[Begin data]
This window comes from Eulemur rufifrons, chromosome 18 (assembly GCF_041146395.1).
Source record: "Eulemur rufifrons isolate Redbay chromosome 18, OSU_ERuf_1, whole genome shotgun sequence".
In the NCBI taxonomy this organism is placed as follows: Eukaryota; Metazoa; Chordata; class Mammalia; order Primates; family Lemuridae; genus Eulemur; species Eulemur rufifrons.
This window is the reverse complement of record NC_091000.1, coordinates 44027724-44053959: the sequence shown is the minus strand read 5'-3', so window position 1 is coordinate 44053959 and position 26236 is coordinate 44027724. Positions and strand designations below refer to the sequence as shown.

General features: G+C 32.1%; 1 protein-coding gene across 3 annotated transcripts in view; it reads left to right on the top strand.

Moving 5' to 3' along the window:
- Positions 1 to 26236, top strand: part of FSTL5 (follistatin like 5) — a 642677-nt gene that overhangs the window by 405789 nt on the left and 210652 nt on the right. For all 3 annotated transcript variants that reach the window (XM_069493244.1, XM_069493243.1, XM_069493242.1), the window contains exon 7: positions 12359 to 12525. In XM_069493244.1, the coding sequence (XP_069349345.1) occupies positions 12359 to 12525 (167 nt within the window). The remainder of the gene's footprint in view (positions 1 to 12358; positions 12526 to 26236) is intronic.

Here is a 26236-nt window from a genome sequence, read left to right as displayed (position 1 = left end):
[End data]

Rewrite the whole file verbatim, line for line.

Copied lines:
This window comes from Eulemur rufifrons, chromosome 18 (assembly GCF_041146395.1).
Source record: "Eulemur rufifrons isolate Redbay chromosome 18, OSU_ERuf_1, whole genome shotgun sequence".
In the NCBI taxonomy this organism is placed as follows: Eukaryota; Metazoa; Chordata; class Mammalia; order Primates; family Lemuridae; genus Eulemur; species Eulemur rufifrons.
This window is the reverse complement of record NC_091000.1, coordinates 44027724-44053959: the sequence shown is the minus strand read 5'-3', so window position 1 is coordinate 44053959 and position 26236 is coordinate 44027724. Positions and strand designations below refer to the sequence as shown.

General features: G+C 32.1%; 1 protein-coding gene across 3 annotated transcripts in view; it reads left to right on the top strand.

Moving 5' to 3' along the window:
- Positions 1 to 26236, top strand: part of FSTL5 (follistatin like 5) — a 642677-nt gene that overhangs the window by 405789 nt on the left and 210652 nt on the right. For all 3 annotated transcript variants that reach the window (XM_069493244.1, XM_069493243.1, XM_069493242.1), the window contains exon 7: positions 12359 to 12525. In XM_069493244.1, the coding sequence (XP_069349345.1) occupies positions 12359 to 12525 (167 nt within the window). The remainder of the gene's footprint in view (positions 1 to 12358; positions 12526 to 26236) is intronic.

Here is a 26236-nt window from a genome sequence, read left to right as displayed (position 1 = left end):